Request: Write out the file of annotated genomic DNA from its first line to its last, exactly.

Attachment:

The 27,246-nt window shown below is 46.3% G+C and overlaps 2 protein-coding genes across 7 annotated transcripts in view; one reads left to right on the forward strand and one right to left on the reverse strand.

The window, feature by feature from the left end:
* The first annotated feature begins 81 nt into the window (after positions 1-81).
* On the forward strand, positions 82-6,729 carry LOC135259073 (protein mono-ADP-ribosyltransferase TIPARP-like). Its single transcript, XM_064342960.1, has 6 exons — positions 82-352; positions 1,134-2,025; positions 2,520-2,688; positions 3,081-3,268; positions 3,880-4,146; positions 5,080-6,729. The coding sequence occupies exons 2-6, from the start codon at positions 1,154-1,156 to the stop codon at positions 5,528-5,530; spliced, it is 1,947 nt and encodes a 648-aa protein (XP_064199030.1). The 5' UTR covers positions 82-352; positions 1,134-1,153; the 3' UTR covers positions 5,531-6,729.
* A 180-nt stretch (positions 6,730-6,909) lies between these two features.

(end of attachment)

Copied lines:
The 27,246-nt window shown below is 46.3% G+C and overlaps 2 protein-coding genes across 7 annotated transcripts in view; one reads left to right on the forward strand and one right to left on the reverse strand.

The window, feature by feature from the left end:
* The first annotated feature begins 81 nt into the window (after positions 1-81).
* On the forward strand, positions 82-6,729 carry LOC135259073 (protein mono-ADP-ribosyltransferase TIPARP-like). Its single transcript, XM_064342960.1, has 6 exons — positions 82-352; positions 1,134-2,025; positions 2,520-2,688; positions 3,081-3,268; positions 3,880-4,146; positions 5,080-6,729. The coding sequence occupies exons 2-6, from the start codon at positions 1,154-1,156 to the stop codon at positions 5,528-5,530; spliced, it is 1,947 nt and encodes a 648-aa protein (XP_064199030.1). The 5' UTR covers positions 82-352; positions 1,134-1,153; the 3' UTR covers positions 5,531-6,729.
* A 180-nt stretch (positions 6,730-6,909) lies between these two features.